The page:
The Democratic People’s Republic of Korea has remained an enigma on the world stage for decades. The Kim dynasty, which has ruled since September 1948, transformed the economic outlook of the country with its oppressive and totalitarian regime. The unstable, elusive and dangerous ideology of North Korea makes it increasingly difficult for foreign aid to promote social, economic and political progress.
The Destructive Nature of Juche
North Korea’s unique ideology, coined ‘juche’ by the late Supreme Leader Kim Il-Sung, is a set of beliefs that focuses on self-reliance and finding strength without foreign assistance. In 1982, the revised Constitution accepted this as its authoritative doctrine. By adopting this isolationist ideology, North Korea’s inadequate economic planning soon plunged large portions of its population into extreme poverty and contributed to the deaths of millions from famine.
While the damage of juche is difficult to measure, its endorsement exacerbated the devastating North Korean famine of the 1990s as juche disregarded the potentiality of foreign aid to relieve the effects of the disaster.
As North Korea continued its isolation, the government’s distribution of the food supply began to favor the political and social elites rather than the majority of the population. In addition, the climate and land quality in the country was inadequate and when fuel aid from the USSR ceased, North Korea was unable to continue producing the fertilizer that helped its land provide higher crop yields. The subsequent famine killed millions.
The Inequality of Songbun
‘Songbun’ accompanies ‘juche’ as one of the discriminatory ideologies in the country that disproportionately impacts North Korea’s poor. ‘Songbun’ is a socioeconomic classification scheme that categorizes the population based on their loyalty to the regime. Upon its creation during the regime’s infancy, 28% of the population was considered in the “Core” or related to war heroes or peasants, 45% was considered “Wavering” and 27% was considered “Hostile”.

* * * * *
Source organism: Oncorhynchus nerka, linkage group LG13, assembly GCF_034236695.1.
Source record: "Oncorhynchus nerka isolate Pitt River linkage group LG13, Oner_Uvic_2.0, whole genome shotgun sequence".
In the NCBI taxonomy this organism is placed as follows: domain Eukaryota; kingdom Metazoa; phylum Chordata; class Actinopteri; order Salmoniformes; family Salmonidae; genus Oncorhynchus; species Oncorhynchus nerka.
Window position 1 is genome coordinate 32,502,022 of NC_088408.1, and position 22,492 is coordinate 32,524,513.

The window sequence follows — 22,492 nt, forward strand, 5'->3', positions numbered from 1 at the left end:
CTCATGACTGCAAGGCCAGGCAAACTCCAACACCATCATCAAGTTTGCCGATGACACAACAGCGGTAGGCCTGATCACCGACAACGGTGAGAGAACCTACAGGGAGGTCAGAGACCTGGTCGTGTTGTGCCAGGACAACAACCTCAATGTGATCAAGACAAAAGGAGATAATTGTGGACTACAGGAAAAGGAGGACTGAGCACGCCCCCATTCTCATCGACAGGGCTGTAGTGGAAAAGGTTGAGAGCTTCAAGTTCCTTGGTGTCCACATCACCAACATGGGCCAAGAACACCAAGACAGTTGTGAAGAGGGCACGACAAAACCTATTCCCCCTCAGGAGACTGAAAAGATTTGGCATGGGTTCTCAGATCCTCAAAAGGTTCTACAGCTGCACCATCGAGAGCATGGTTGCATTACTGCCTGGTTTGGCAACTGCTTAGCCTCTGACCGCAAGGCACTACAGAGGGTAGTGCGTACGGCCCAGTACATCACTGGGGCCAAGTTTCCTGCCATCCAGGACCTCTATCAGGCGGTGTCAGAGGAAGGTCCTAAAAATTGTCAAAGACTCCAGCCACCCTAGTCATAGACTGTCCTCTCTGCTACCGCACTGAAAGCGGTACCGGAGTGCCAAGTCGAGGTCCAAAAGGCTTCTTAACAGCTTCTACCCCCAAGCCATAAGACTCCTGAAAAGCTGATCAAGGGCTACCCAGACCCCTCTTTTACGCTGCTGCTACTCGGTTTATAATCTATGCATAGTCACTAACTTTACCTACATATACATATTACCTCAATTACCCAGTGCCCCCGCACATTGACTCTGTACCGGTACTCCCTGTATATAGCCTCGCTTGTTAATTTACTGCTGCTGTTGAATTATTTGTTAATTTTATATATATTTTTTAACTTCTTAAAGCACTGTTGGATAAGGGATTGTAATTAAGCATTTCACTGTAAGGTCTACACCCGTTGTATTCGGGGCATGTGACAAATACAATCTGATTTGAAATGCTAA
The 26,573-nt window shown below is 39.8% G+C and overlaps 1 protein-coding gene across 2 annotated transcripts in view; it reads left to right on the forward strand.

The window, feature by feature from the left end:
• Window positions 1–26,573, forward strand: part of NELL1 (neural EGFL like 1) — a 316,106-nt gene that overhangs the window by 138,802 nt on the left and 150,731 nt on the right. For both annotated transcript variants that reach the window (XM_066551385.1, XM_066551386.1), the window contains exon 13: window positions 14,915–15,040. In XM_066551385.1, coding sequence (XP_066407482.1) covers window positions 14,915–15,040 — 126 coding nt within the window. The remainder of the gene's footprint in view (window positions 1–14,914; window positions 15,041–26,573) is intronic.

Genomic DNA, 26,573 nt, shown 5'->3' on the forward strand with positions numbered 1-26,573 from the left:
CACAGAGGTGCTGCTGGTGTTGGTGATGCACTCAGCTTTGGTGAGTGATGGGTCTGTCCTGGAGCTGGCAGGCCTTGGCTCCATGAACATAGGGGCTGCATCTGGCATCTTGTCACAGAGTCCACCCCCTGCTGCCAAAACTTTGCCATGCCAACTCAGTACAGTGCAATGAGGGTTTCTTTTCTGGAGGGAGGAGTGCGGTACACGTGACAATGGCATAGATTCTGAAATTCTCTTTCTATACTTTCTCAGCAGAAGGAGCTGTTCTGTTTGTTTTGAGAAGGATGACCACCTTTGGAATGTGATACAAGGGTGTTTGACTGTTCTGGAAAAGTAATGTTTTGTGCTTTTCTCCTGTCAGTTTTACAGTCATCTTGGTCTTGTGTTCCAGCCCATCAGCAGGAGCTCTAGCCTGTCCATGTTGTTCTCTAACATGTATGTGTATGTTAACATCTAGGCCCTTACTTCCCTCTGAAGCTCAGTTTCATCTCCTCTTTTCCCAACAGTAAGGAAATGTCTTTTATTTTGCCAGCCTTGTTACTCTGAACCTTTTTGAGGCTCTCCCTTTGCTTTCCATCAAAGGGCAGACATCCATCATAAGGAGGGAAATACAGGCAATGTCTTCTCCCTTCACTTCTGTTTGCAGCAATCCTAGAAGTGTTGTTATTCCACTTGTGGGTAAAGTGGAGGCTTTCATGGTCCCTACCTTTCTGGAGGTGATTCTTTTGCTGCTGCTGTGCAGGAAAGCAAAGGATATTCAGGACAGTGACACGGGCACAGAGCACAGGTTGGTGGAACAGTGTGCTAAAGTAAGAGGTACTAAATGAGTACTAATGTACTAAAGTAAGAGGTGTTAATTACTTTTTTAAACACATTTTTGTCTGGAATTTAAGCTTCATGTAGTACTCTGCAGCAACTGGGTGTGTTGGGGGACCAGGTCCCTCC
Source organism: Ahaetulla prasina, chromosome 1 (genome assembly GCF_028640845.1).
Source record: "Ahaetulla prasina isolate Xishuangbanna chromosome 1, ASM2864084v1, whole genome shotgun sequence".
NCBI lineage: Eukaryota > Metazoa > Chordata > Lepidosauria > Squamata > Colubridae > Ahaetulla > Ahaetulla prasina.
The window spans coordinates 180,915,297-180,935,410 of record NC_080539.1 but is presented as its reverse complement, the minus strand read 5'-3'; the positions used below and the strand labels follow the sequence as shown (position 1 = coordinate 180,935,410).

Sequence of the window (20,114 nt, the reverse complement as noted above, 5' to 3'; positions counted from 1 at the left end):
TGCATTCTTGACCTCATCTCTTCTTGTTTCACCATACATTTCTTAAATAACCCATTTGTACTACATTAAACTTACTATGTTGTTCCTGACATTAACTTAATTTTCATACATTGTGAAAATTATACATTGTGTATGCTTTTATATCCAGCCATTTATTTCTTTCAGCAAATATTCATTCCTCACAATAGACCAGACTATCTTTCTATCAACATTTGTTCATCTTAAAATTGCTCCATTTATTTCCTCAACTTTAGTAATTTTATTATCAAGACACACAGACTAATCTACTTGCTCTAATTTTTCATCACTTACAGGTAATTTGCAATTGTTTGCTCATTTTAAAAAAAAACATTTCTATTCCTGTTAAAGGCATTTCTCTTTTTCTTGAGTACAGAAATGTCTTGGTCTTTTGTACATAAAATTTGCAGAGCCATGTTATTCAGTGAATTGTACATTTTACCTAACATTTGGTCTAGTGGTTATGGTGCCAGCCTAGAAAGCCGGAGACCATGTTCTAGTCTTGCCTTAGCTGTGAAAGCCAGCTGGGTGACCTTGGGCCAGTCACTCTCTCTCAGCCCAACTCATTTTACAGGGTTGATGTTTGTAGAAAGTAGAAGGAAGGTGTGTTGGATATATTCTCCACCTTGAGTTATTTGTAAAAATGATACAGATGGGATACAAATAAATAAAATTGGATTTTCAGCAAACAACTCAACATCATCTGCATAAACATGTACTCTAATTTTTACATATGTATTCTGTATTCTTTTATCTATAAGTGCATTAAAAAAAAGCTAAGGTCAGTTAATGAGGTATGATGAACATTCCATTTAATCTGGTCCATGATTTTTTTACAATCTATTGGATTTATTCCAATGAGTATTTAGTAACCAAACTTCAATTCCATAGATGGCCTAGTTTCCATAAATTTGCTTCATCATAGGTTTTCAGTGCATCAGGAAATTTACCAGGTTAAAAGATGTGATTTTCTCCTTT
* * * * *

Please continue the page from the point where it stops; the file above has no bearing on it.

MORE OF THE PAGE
This system leads to egregious inequality specifically among the North Korean lower class, hindering this group in regard to education and employment.
For example, North Koreans are not able to choose their occupation or educational opportunity as their songbun ranking and government decide this for them.
Discrimination and Atrocity
Extreme gender discrimination within North Korea greatly hinders the prospect of girls and women in every aspect of life. Every day, women and girls fall victim to tremendous levels of sexual assault and persecution, including forced labor, forced marriage and food deprivation. A July 2020 report from the Office of the UN High Commissioner for Human Rights (OHCHR) observed that North Korean women deported from China were often unable to obtain a fair trial and were wrongfully imprisoned, where they would suffer multiple tortures including rape, infanticide and unlivable prison conditions.
Diplomats worldwide struggle with the predictability of the dangerous ideology of North Korea. As juche, songbun and gender stereotypes and discrimination provoke a greater socioeconomic divide among the North Korean people, poverty worsens within the country. Due to North Korea’s isolationist nature, some previous attempts at sending foreign aid have not been able to adequately advance North Korea’s development.
How Organizations Alleviate North Korean Poverty
Sending aid to North Korea has been difficult in the past due to the country’s intense self-reliance philosophy. However, in the past, the United States has supplied over $400 million in energy assistance as well as $700 million worth of food assistance since 1995 and 1996, respectively.
During times of crisis, many organizations step up to provide life-saving aid. For example, in 2019, with the support of donors, aid from the UN and INGOs reached 2.5 million people in North Korea. The Needs and Priorities Plan of 2020 proposed further aid, which would help give 5.5 million people better access to health services, 1.3 million with food assistance and more.
Although it is challenging for governments to determine whether or not aid is reaching those who need it the most, organizations that focus on serving those in poverty have continued to assist North Koreans for years.
– Caroline Zientek